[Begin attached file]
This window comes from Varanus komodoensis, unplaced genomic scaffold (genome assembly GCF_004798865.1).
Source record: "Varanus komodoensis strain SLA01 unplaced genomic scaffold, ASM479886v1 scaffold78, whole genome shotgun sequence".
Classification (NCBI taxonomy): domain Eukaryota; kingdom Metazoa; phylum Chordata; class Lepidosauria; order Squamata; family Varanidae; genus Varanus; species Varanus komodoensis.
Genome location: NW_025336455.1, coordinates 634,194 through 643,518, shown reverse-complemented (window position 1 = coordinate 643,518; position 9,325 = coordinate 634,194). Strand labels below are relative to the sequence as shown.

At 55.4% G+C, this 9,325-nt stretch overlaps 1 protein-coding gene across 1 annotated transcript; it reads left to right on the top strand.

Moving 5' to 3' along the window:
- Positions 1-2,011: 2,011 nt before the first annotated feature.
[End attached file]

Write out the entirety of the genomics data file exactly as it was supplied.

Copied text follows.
This window comes from Varanus komodoensis, unplaced genomic scaffold (genome assembly GCF_004798865.1).
Source record: "Varanus komodoensis strain SLA01 unplaced genomic scaffold, ASM479886v1 scaffold78, whole genome shotgun sequence".
Classification (NCBI taxonomy): domain Eukaryota; kingdom Metazoa; phylum Chordata; class Lepidosauria; order Squamata; family Varanidae; genus Varanus; species Varanus komodoensis.
Genome location: NW_025336455.1, coordinates 634,194 through 643,518, shown reverse-complemented (window position 1 = coordinate 643,518; position 9,325 = coordinate 634,194). Strand labels below are relative to the sequence as shown.

At 55.4% G+C, this 9,325-nt stretch overlaps 1 protein-coding gene across 1 annotated transcript; it reads left to right on the top strand.

Moving 5' to 3' along the window:
- Positions 1-2,011: 2,011 nt before the first annotated feature.